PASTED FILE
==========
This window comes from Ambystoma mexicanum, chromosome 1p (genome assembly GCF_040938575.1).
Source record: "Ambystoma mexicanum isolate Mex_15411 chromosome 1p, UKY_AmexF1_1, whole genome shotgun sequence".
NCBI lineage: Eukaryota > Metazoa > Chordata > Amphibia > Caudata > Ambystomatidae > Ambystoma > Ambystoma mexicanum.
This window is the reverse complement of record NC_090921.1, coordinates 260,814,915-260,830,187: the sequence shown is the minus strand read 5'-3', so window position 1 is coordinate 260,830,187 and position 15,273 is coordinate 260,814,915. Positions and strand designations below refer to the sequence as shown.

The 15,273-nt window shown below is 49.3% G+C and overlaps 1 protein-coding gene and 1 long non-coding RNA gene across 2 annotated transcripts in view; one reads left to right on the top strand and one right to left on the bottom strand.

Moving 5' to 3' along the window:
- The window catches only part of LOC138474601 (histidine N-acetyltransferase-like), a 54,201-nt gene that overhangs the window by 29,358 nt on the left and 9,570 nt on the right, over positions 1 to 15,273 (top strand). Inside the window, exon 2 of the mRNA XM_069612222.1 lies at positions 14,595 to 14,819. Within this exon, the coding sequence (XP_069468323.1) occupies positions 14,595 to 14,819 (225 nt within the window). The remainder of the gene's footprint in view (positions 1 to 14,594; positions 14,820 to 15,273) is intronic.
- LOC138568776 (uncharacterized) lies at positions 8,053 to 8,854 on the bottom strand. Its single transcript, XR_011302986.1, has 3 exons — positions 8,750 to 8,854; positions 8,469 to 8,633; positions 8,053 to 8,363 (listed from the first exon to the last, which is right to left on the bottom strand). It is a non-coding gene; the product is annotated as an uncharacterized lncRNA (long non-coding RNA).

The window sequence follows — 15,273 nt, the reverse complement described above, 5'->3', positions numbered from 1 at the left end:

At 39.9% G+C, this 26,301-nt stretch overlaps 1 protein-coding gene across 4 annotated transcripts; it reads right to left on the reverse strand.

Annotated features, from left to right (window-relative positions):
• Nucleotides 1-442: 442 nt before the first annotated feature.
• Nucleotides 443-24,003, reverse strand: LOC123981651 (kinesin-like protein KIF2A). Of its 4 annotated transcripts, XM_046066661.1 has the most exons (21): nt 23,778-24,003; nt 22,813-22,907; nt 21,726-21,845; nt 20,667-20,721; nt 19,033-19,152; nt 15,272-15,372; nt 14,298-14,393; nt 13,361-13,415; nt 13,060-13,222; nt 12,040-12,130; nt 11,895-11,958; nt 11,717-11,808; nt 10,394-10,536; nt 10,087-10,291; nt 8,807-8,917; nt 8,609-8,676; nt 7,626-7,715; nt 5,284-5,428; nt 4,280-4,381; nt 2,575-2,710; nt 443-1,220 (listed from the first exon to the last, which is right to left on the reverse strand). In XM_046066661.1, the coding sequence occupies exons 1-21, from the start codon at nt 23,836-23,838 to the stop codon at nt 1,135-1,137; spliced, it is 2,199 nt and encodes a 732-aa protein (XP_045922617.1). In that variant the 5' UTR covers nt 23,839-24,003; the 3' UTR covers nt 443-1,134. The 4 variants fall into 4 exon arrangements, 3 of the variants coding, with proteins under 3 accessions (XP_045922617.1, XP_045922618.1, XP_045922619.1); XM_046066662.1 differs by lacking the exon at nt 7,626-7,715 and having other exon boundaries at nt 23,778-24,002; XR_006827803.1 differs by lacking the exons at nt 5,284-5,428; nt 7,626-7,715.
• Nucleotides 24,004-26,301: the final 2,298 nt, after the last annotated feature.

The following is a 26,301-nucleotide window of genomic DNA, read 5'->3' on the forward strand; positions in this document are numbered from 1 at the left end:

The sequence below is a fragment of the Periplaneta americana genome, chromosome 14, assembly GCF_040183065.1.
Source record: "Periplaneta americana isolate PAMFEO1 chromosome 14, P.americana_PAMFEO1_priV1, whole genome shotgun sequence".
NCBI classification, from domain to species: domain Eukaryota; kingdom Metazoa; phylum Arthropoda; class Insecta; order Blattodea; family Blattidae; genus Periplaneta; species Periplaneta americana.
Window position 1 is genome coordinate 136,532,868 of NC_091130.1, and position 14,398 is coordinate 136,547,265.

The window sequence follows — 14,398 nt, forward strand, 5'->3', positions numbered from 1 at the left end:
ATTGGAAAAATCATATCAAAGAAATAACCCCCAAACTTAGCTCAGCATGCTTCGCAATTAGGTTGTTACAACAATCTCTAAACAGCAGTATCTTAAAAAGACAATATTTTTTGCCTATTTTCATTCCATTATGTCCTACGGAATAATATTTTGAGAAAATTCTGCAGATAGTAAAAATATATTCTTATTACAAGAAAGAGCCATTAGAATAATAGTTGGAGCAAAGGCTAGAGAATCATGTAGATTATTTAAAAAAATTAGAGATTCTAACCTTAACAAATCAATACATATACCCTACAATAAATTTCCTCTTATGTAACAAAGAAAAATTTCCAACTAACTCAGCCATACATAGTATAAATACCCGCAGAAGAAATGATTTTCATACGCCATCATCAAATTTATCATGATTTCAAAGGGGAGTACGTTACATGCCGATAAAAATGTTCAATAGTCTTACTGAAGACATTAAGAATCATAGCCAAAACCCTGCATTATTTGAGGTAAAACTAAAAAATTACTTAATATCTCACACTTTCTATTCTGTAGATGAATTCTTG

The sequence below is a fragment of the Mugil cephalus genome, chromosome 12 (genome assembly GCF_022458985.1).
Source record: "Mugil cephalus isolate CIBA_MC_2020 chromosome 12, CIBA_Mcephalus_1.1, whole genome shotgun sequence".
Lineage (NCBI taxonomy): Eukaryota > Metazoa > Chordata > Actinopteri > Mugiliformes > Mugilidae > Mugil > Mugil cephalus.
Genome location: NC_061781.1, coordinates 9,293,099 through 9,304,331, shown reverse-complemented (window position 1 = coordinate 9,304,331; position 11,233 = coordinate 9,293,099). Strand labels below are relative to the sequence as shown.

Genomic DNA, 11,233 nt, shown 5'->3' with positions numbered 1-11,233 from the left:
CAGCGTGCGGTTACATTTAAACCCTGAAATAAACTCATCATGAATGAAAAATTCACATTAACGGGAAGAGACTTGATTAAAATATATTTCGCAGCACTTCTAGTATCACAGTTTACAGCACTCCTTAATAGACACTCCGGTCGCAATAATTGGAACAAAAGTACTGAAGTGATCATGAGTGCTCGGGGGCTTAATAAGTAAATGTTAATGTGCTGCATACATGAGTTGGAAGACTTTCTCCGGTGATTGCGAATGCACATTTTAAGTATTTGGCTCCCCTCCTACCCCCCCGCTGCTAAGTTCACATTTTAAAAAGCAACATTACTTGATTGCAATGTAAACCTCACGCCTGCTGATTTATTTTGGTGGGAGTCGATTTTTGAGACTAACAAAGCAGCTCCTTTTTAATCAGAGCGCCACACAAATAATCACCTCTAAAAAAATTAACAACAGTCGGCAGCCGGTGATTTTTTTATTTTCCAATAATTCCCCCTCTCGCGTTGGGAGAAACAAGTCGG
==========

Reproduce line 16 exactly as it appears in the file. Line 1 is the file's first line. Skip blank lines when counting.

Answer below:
The sequence below is a fragment of the Periplaneta americana genome, chromosome 14, assembly GCF_040183065.1.